Skip to main content

A Planet in Pain and You

5 min read

a pensive person sitting on the darkside of a small dried out planet in watercolor

Tears cloud my vision as I type. The realization that my anguish is self-inflicted is difficult to accept. The external world has brought me to this place, but it is up to me to find solace. So, here I am writing to myself and those of you that may find yourself here.

The COVID-19 pandemic brings bad news and self-isolation every day. There are those of us out there who are Highly Sensitive People, now called Sensory processing sensitivity, that have a heightened emotional response to what is happening in the world. Seeing the death tolls rise and the matter of fact attitude of reporters and politicians can be extremely difficult. Personally, I see the people losing work and feel ashamed that I wasn't working enough before the pandemic. Fellow humans living paycheck to paycheck that are panicked about rent and mortgage payments also fuel that shame. My privilege of having a partner who has taken care of me as I try to deal with my mental wellness is a tremendous source of shame. I feel like a burden. Once again, I am using the external world as an excuse to abuse myself mentally.

If I wasn't around during this crisis, my spouse could support someone worth it. Things are not entirely secure for us. I should have had a regular salary well before the pandemic. What if I get my spouse sick when I leave to get the groceries? I will be a source of more pain, if that's even possible. I deserve to get the virus more than those hardworking people that have been deemed essential workers.

Shame is a powerful depressant. It is ultimately demotivating. Shame is also familiar to me. I know how to lay down in shame. To hide and make myself invisible and avoid fears and expectations. Facing the shame, anger, sadness, and fear is mostly foreign to me. It will be uncomfortable and hurt me in ways that I am unfamiliar with. It is bubbling up as I write this. I shudder with a desire to push it back down. I am not strong enough to handle this. Again, I engage shame, but this time about not being able to handle the shame? Things begin to stack up here. I pile on more reasons to be sad and upset.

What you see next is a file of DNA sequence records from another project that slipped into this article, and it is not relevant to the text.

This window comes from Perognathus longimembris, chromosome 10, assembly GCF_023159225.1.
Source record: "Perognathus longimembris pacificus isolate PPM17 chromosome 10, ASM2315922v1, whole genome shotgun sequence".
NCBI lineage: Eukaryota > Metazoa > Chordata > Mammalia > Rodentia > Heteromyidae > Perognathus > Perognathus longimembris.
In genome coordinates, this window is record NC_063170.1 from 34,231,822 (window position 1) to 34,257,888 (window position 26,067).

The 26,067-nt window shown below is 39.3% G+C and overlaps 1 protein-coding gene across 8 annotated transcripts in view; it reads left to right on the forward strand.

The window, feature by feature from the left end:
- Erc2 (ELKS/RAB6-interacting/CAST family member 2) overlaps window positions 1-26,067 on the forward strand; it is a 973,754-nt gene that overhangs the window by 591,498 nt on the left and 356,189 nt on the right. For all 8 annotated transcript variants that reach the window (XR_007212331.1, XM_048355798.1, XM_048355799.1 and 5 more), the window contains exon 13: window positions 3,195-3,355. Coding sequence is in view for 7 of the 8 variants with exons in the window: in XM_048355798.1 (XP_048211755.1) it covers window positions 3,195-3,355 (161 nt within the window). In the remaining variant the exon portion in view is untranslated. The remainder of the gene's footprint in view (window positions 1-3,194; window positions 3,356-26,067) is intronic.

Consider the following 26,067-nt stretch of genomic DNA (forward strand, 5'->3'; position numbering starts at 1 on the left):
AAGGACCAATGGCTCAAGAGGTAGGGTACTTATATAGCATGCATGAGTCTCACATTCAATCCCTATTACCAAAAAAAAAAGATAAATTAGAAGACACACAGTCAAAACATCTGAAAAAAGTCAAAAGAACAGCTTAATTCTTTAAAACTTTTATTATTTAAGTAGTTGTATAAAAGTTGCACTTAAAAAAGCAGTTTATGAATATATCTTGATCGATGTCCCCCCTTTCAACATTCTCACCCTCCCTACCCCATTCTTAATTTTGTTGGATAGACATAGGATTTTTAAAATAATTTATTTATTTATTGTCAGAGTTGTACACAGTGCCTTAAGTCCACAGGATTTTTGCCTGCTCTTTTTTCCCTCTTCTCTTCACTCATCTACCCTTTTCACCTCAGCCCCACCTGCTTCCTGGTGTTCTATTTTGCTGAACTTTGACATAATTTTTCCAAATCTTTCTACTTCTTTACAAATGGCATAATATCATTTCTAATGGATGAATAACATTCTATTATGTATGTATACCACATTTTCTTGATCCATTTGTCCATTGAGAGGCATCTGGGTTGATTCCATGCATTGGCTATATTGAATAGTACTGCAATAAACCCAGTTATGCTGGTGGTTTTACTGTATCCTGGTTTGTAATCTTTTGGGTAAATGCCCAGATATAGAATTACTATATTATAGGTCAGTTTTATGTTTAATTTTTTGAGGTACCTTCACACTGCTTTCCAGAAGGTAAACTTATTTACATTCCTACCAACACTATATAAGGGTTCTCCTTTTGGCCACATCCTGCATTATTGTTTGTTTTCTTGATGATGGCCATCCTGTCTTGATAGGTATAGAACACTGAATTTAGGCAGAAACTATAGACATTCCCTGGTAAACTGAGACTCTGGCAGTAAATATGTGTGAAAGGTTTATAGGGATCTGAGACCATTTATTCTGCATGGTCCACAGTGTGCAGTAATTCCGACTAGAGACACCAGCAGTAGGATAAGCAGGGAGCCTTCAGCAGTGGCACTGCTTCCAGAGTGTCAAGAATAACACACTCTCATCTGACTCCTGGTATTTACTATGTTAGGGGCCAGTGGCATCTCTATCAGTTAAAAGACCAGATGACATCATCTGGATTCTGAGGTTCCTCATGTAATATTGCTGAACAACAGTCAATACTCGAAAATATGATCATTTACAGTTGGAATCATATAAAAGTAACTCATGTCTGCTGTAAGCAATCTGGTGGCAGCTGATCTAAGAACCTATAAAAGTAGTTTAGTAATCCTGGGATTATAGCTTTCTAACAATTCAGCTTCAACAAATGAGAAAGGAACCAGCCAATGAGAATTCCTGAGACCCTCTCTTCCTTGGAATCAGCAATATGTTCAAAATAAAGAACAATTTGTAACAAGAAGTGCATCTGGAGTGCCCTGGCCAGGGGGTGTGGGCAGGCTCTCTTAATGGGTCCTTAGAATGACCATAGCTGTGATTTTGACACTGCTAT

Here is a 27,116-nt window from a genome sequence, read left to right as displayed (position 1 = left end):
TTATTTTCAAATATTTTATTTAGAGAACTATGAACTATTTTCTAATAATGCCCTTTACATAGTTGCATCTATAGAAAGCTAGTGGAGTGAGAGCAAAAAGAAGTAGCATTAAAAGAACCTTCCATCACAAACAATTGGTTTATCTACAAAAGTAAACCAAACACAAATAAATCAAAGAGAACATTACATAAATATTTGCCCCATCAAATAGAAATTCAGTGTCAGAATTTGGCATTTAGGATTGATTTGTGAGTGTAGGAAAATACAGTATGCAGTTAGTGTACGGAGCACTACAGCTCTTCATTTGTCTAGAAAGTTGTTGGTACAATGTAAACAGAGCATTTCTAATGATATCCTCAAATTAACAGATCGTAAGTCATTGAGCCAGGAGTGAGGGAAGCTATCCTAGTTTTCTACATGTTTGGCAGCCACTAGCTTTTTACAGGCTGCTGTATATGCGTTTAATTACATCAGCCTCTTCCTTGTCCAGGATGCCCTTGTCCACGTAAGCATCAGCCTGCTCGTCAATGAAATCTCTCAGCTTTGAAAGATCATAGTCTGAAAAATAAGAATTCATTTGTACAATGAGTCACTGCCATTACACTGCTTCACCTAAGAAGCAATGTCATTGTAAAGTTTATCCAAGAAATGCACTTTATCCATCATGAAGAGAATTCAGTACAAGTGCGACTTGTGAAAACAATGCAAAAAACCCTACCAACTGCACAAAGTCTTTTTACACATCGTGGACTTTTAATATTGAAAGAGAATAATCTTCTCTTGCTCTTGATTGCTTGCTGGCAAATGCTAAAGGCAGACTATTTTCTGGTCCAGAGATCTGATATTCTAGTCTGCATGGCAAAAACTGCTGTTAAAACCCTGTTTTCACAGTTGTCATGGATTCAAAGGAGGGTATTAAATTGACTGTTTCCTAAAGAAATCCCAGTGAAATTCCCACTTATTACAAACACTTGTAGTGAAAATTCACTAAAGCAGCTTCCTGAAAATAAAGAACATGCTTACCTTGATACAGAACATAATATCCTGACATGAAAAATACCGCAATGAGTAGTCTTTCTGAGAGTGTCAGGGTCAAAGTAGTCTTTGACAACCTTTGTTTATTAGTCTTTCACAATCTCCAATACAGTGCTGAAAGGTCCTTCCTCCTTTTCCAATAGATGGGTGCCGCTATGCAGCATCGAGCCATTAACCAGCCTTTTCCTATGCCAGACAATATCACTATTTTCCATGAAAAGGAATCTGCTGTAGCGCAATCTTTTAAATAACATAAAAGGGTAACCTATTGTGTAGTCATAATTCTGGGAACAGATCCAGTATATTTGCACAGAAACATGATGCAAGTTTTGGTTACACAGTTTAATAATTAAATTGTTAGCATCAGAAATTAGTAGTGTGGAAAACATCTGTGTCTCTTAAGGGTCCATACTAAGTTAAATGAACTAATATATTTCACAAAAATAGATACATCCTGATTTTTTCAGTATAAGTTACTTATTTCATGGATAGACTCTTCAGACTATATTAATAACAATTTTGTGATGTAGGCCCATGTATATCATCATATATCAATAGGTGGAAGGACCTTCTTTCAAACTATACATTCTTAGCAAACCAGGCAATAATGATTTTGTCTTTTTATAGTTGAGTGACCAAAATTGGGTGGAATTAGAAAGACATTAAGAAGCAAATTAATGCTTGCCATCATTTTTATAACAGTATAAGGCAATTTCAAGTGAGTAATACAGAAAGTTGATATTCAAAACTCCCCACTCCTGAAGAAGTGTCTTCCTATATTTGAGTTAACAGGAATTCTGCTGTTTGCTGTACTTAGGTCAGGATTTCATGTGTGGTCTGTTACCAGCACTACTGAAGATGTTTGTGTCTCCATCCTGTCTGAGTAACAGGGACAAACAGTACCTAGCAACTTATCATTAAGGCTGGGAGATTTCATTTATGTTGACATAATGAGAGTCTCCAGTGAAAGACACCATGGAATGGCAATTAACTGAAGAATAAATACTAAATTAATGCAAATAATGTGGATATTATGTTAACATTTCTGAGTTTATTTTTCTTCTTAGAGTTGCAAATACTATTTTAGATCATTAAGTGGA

I am not working much, so I should be super fit, right? No. I am a fat ass who has woken up everyday for the last 2 months saying 'I am going to workout.' My spouse said I should contact my psychiatrist, but I didn't yet. So she must be disappointed in me. Look at myself right now, in this state, pathetic. My sister asked me to call today and I haven't. I am a terrible brother. Who is going to read this? They will likely wonder what a loser I am. Why do I make a mess of everything?

I have heard various theories on the time we spend with emotions. Some addictions experts think cravings last about 7-10 seconds. Recently, I read that an emotion like sadness or happiness passes through the body in a minute and a half. Either way, we bring ourselves back after the time has passed with thoughts like those above. I specifically found other reasons to remain in pain. At this point, I can use this information to continue to feed my shame, why do I keep hurting myself? Or, I can attempt to break the loop.

Finding ways to stop this pattern is very difficult. I have a perceived notion that I have bottled emotions up in the past. Reading on mental wellness and therapy has illustrated to me that acceptance is a better strategy. So, if I break the loop am I bottling it up or accepting where I am and moving forward? The only person who has that answer is me. That can feel like a lot of pressure to someone who would rather be invisible and run from expectations. Right now, there is a desire to explain that I was better at accepting my emotions a few months ago, but I have failed. I think that could be my shame at work again, demotivating me and bringing me to familiar territory.